April 5th, 2020

Dear Apostles and Friends,

As we drop down into Holy Week, no doubt many of us are remembering where we expected to be, rather than where we find ourselves. We may be, to varying degrees, in altered circumstances. 

During this week, especially, we cannot help but think of our clergy. Clearly, their experience of Holy Week will be different this year. Liturgically, Jesus Christ has begun the painful trek to his death. Each priest, in some way, shares that journey this week. As shepherds mostly separated from their flocks, they, like the rest of us, must focus ever more intently on the mission of our Church and their role in it. Can we all say that our obligation is less because we cannot fulfill it in the normal manner? No. Perhaps mastering the obvious, our collective obligation becomes greater than before. 

What does our Church need from our priests and deacons at this time? God’s children crave spiritual reassurance. They need graces, badly. These graces are not easily obtained, as anyone who has been asked to ‘offer it up’ knows. Fathers, perhaps your eyes will slowly close to the external Church for a short time each day, as you minister to your flock spiritually, from Jesus Christ present within. The reality of the graces obtained through your prayers and sacrifices is sublime, even while mostly, we cannot see it. ‘We know this,’ you respond. Yes, of course. And yet, does the Shepherd turn away from the contented image of sheep resting quietly in a pasture? More likely, he allows himself to gaze upon it, knowing that while he does not grow the grass or bring up the sun each morning, he nevertheless plays a role in the wellbeing of those in his care.

Thank you, Fathers, for your vocations. 

One cannot help but notice in a time such as this that lay men and women play a most crucial role in the spread and maintenance of the faith. Are we maintaining our prayer? Can the people around us observe us doing so, as best we can? Are we flexible and trusting in our faith practice or evidencing upset or even panic? Clearly, if we believe what we say we believe, we are trusting and flexible, always searching for that happy detour to Christ and for the opportunities that arise when one road is blocked and we must creatively find another route. Great and marvellous events can come on detours.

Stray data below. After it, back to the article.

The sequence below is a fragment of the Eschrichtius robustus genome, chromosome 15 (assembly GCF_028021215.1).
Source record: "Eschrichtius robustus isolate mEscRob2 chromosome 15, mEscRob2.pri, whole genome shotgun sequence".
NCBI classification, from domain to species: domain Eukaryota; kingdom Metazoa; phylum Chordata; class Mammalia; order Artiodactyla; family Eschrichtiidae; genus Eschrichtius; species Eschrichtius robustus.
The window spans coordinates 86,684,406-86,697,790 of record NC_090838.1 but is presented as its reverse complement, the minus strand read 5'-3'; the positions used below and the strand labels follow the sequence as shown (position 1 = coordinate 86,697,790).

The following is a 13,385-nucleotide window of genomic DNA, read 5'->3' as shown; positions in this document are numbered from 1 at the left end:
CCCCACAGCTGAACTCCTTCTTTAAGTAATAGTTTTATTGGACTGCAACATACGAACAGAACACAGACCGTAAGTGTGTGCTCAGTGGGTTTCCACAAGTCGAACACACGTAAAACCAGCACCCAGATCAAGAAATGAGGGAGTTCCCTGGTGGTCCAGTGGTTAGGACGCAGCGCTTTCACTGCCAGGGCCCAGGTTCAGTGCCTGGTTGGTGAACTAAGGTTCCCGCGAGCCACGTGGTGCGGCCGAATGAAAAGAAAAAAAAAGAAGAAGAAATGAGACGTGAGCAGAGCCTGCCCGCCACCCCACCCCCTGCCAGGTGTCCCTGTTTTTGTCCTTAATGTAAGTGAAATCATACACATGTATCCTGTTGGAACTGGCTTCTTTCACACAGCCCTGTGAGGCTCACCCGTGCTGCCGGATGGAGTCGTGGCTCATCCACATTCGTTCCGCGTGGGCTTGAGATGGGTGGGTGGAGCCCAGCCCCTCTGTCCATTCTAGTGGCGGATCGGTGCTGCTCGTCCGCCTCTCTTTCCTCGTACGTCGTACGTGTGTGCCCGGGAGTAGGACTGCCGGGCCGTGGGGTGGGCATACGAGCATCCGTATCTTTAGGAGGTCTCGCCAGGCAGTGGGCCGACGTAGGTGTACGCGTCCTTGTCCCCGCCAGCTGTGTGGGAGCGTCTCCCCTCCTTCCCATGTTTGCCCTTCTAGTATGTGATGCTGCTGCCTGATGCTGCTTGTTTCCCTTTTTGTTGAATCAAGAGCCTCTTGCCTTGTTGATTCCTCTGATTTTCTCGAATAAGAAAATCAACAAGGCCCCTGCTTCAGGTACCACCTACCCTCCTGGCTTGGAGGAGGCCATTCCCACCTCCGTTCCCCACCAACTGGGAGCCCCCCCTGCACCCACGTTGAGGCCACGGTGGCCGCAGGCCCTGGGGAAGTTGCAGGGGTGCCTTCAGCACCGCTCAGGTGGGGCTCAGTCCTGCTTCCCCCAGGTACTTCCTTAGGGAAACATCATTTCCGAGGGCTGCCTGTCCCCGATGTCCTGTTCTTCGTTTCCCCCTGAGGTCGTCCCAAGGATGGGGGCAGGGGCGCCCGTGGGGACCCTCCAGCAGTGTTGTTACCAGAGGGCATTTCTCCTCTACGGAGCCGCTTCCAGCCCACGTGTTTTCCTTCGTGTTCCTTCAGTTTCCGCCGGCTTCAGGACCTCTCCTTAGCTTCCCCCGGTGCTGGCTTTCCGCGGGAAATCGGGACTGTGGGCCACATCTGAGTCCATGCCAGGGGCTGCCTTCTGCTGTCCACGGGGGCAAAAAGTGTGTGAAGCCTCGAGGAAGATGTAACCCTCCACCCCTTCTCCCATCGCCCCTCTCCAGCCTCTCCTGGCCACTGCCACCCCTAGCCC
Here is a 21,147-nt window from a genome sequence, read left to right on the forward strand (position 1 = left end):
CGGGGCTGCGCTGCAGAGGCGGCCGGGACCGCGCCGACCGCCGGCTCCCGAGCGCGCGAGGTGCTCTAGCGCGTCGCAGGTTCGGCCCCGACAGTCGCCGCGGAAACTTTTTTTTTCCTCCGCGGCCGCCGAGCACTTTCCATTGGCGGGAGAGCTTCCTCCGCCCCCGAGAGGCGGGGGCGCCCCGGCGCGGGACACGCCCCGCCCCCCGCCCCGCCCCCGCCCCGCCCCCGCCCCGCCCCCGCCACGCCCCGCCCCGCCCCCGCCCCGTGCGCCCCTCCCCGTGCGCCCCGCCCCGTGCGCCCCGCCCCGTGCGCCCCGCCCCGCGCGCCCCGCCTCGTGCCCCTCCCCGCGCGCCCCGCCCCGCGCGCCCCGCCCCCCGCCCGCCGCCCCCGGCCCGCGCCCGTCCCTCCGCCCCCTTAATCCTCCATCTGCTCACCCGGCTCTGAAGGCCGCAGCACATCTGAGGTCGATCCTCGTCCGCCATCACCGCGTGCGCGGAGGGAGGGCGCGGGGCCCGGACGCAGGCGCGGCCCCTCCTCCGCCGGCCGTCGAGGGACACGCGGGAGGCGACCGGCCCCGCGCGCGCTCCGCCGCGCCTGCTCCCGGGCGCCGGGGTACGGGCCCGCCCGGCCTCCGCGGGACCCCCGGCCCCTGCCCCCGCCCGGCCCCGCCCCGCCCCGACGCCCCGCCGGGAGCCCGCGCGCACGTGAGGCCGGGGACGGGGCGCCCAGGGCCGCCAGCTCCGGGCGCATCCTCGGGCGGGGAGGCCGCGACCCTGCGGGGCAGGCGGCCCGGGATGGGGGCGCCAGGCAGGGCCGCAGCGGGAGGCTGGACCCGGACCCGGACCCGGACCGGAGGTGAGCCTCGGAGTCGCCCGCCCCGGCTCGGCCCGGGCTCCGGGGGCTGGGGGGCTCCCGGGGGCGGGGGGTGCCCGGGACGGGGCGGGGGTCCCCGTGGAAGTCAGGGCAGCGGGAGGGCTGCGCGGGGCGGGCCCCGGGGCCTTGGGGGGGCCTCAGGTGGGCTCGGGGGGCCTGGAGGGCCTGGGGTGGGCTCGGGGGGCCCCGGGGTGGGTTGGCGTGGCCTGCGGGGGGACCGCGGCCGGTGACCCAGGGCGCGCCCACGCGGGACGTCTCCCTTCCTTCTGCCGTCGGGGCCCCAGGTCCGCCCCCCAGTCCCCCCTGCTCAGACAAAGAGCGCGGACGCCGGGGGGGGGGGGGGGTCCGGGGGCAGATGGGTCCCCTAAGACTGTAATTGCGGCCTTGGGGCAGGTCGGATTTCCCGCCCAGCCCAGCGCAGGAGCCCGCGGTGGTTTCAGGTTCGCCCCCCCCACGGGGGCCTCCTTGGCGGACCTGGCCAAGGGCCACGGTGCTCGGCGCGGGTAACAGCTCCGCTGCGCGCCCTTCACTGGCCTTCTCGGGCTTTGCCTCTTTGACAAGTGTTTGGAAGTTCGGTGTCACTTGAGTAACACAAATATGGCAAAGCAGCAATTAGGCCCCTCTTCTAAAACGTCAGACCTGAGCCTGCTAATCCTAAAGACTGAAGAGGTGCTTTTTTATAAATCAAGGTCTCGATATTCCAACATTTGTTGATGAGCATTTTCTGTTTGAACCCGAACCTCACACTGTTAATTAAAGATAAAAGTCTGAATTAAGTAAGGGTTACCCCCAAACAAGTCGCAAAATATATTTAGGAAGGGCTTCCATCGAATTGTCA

I recently observed a doctor from Spain speaking. An anaesthesiologist, he spoke about the trauma work he specialised in and the reality that life and death decisions, high pressure, and people struggling to live were normal in his day. He spoke in a professional manner, until they asked him how he, personally, was doing. He paused, then with visible emotion replied, “For the first time in my professional life, I am not enough. We are not enough.”

I felt a peculiar, impacting grace in the words and the loveliness of his suffering and humility. It seemed to me that something had landed for him, which was for all of us. We are not enough. Our ‘just in time’ supply chains, superfast, unlimited internet, constant movement and stimulation? It is not enough. 

Each person offers his life back to God, partially executed. We try. But we are not enough to save the world. We never were. We were never asked to be. God creates us and we hit the ground in life and start moving. But what we achieve humanly has to be limited. It will come to an end. What God can achieve if we are willing to be part of something bigger than us? Well, that is worth considering. 

Let us each rest peacefully into God’s infinite power, allowing the divine hand to move us like so many strategic chess pieces. There is work to be done, each day and each moment, now and in the future. People will be hungry for God. They will be open to God. We must be prepared to offer him in a balanced, healthy way. We must lead with God’s infinite mercy and the fearsome and constant force of his love for every person ever created. 

With love and with prayer, 

Anne, ARK
Apostle of the Returning King


This consoled me and hopefully you. Make sure to share it with as many priests as you know, along with friends.

Fr. Darragh